Madison desperately needs more efforts to support the growth of powerful, healthy, young leaders of color fighting devastating inequities plaguing communities of color. The Lussier Community Education Center (LCEC) and UW-Madison Center for Community and Nonprofit Studies (the CommNS) are working together to develop the Youth Action Project (YAP) into a powerful learning and organizing community for youth leaders of color. Thanks to funding from the Ira and Ineva Reilly Baldwin Wisconsin Idea Endowment, Youth Action Project will directly impact hundreds of young people during the course of this grant, and the work done during these three years will lay the foundation to launch young people into lives of civic engagement, leadership, and organizing for years to come.
Need & Impact
The glaring issues making Dane County the worst place to live in the United States for African Americans are dramatically laid out in the Race to Equity report. For example, in 2011 the unemployment rate in Dane County was 4.8 percent for whites and 25.2 percent for Blacks, and the rate of child poverty was 5 percent for whites and a staggering 75 percent for Blacks. Living in poverty in Dane County typically means living in neighborhoods that are relatively disconnected from civic institutions, services, and the amenities and numerous recreational opportunities that the city has to offer. Four times as many Black women receive insufficient prenatal care as compared to the proportion for white women, and Black teens living in Dane County are more than four times more likely to be arrested than their white peers. The disparity in arrests across races is even greater for adults.
As a center that works with children from kindergarten through high school and into adulthood, the LCEC sees talented young people who fall prey to these disparities, and those who achieve success despite the injustices they face. The LCEC’s observation that one path to beating the odds is involvement in youth organizing is borne from emerging research. Such research indicates that youth activists show greater civic development, psychological wellbeing, and academic engagement (Kirshner & Ginwright, 2012). According to another study, youth organizing alumni are over 2.5 times more likely to pursue postsecondary education, over 3 times more likely to enroll in a 4 year university, 1/3 as likely to be both out of school and out of work, and over 5 times more likely to have worked on an issue that affects their community when compared to randomly selected youth from similar backgrounds (Terriquez & Rogers, 2012).
Building On Success
The Youth Action Project is growing out of a history of youth organizing and leadership development. Teen Build Up, the LCEC high school program, was founded in 2001 by a group of high school students coming out of the middle school program. They ran it as a weekly youth leadership organization until the opening of the new LCEC facility allowed it to evolve into a multifaceted, daily youth program.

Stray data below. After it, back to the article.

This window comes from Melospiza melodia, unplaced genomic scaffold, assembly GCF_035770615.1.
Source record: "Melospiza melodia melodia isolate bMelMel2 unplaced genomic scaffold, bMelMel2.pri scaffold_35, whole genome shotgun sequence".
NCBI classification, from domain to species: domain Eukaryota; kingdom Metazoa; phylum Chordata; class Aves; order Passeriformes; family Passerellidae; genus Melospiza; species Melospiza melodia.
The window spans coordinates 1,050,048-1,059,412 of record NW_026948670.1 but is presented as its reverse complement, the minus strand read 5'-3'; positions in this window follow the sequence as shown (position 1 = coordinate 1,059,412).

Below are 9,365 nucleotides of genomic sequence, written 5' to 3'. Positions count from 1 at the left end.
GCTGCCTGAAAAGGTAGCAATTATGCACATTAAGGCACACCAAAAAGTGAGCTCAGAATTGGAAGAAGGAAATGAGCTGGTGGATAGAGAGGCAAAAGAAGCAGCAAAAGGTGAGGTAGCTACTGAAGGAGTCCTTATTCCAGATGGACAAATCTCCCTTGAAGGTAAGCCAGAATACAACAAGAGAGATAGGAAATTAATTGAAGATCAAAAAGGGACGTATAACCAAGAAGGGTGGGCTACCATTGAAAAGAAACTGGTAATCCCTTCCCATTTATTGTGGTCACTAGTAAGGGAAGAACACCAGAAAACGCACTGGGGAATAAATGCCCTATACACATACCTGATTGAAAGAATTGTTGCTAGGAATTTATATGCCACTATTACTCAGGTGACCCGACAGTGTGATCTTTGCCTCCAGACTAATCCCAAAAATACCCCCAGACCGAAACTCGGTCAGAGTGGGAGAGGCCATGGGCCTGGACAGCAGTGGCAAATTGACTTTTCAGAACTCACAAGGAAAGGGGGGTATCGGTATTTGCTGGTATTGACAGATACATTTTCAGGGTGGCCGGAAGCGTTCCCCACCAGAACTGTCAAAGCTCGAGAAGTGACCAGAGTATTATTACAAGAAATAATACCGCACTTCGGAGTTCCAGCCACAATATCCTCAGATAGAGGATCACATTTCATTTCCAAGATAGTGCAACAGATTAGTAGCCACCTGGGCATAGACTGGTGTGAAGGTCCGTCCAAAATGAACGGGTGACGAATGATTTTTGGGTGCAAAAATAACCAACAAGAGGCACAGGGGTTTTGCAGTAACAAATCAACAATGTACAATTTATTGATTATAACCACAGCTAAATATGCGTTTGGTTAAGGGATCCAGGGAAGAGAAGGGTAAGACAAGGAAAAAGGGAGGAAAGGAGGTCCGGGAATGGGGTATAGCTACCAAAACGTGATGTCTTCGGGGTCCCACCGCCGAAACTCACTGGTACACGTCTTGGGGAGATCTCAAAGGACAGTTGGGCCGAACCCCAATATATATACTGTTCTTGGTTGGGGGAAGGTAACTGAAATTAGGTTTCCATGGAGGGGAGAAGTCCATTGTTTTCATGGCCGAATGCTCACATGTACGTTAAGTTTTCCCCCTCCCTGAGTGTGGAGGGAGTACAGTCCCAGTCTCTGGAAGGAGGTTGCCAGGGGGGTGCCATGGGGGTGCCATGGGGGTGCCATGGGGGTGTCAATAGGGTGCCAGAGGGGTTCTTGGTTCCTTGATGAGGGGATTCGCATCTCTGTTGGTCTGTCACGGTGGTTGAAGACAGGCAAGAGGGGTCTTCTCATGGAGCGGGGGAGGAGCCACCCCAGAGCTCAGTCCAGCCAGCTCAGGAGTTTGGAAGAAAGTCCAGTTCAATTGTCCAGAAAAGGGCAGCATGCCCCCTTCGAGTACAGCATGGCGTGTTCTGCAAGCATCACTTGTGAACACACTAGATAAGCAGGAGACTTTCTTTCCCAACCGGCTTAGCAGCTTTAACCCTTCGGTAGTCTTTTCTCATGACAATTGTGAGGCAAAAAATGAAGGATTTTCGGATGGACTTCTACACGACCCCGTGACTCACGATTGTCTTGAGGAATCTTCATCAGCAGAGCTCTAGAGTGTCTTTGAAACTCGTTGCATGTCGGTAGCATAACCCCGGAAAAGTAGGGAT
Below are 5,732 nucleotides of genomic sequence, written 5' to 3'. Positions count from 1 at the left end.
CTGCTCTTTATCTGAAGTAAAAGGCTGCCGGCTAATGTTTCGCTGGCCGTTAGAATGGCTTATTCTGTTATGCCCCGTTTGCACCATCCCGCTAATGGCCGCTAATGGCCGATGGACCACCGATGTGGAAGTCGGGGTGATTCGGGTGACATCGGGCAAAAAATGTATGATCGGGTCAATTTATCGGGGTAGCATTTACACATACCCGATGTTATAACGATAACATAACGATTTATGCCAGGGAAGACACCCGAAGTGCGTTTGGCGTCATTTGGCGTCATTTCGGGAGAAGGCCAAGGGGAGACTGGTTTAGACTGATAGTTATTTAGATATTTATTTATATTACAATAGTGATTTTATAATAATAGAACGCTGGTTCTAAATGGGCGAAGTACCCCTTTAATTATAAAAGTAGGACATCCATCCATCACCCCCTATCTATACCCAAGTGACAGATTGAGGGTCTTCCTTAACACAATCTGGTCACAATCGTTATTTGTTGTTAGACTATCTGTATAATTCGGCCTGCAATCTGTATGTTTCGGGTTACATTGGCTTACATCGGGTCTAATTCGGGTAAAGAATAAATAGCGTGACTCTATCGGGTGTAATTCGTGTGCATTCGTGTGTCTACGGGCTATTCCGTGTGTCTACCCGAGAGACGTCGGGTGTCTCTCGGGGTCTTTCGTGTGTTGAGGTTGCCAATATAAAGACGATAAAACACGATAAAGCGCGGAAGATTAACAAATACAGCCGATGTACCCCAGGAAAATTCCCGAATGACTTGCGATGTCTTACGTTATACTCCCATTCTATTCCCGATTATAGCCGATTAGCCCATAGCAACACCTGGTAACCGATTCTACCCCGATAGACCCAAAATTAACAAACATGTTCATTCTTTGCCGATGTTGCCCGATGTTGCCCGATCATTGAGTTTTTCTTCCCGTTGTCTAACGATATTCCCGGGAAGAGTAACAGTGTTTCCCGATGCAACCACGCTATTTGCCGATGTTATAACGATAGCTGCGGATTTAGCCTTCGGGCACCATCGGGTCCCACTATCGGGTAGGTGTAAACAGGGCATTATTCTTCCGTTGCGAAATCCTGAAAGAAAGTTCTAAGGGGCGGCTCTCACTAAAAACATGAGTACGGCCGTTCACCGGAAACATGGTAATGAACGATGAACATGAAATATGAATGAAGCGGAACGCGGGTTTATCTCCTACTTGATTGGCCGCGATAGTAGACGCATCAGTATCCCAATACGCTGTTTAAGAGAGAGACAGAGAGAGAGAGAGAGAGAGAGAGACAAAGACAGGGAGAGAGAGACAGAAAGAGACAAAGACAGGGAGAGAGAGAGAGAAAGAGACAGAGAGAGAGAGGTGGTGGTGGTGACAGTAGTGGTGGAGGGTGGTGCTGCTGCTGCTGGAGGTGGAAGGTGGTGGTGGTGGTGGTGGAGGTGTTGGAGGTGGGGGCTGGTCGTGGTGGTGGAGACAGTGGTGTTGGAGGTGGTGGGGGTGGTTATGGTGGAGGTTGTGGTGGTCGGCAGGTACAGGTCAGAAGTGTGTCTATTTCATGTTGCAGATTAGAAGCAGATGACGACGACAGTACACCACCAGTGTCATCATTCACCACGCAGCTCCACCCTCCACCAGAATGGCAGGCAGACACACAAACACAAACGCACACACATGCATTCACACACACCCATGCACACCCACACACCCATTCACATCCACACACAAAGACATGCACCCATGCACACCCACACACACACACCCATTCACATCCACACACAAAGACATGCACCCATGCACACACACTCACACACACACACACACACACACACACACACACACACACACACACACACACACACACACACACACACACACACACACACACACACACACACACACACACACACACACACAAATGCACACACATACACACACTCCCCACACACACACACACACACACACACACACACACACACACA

In 2014, the LCEC piloted the Youth Action Project with an eight-week Youth Action Summer Internship for twelve high school youth and continued leadership and social action opportunities through the school year. Participants have explored social issues, completed identity and leadership development workshops, met with local social issue leaders, and began conducting participatory research on issues on which they would like to take action. The summer experience culminated with a youth delegation to Atlanta, GA, where interns met with local youth organizations, visited Civil Rights sites, and toured Morehouse, Spellman, and Emory universities.
During the academic year, youth continued to take action and learn about social issues. They participated in post-Ferguson actions organized by UW-Madison’s First Wave and the Young, Gifted, and Black Coalition, social actions related to the shooting of Tony Robinson, a UW-Milwaukee Youth Social Justice Conference, the national Color of Violence Conference and more. Four served on a local By Youth For Youth funding board, a group is planning for next year’s YASI summer experience, and the YES youth are studying school-to-prison pipeline issues.
Developing a sustained culture of youth action/citizenship requires us to create a cycle of learning that youth can enter at multiple points, that builds over multiple cycles, and that is felt by young people not directly involved in the action itself. The YAP will give youth concrete opportunities to learn, grow, and act in powerful and visible ways.
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